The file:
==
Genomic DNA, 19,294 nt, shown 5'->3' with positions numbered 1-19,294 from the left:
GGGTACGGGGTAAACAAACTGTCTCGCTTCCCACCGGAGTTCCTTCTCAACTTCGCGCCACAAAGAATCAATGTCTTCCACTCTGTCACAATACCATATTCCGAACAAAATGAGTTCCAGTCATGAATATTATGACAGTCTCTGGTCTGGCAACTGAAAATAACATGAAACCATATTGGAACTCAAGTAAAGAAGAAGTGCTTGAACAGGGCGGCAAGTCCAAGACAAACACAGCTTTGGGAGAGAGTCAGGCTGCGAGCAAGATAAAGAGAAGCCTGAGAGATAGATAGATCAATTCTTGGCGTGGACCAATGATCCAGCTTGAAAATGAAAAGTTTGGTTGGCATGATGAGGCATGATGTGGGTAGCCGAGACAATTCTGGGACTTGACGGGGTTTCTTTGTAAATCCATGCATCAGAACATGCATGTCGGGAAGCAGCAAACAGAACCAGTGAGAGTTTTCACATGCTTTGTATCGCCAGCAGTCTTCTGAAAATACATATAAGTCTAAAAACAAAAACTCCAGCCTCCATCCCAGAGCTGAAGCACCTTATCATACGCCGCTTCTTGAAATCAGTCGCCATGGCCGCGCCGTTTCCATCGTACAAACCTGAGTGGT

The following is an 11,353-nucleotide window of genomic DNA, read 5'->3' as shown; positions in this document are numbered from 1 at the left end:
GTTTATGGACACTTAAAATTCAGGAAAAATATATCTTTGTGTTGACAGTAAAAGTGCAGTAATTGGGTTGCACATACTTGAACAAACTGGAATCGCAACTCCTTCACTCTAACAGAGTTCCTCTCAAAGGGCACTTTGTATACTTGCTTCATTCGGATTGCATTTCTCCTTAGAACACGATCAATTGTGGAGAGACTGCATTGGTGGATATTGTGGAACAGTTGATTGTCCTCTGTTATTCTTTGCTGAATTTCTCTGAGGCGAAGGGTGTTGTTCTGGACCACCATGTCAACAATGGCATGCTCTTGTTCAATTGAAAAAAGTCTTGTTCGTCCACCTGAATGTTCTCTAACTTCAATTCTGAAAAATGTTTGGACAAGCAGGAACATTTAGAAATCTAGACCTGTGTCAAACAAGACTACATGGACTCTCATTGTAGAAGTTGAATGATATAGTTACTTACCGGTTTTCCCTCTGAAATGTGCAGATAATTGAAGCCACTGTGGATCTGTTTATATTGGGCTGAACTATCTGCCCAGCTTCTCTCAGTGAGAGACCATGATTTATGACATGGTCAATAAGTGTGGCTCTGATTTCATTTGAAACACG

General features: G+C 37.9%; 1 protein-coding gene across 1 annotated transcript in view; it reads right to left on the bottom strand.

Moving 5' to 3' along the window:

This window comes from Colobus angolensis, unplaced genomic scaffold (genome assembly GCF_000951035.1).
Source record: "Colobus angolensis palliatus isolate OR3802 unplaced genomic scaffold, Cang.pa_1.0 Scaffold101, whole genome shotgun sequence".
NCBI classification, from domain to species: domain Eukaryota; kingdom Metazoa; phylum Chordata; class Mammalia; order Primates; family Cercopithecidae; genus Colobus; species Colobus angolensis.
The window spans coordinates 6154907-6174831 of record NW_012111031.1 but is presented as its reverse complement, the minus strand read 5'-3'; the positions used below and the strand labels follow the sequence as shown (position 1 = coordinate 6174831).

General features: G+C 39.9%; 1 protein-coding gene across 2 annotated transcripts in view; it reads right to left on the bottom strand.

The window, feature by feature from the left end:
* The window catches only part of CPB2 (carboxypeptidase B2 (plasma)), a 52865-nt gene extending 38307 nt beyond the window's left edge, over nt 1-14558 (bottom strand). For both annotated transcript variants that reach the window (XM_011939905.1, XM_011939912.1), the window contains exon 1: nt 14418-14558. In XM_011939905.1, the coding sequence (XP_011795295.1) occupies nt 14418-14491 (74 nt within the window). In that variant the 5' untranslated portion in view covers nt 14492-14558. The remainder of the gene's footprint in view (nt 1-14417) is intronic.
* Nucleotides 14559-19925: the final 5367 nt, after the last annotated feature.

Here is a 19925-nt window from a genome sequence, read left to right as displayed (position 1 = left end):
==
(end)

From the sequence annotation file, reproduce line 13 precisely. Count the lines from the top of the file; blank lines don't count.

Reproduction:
* The window catches only part of CPB2 (carboxypeptidase B2 (plasma)), a 52865-nt gene extending 38307 nt beyond the window's left edge, over nt 1-14558 (bottom strand). For both annotated transcript variants that reach the window (XM_011939905.1, XM_011939912.1), the window contains exon 1: nt 14418-14558. In XM_011939905.1, the coding sequence (XP_011795295.1) occupies nt 14418-14491 (74 nt within the window). In that variant the 5' untranslated portion in view covers nt 14492-14558. The remainder of the gene's footprint in view (nt 1-14417) is intronic.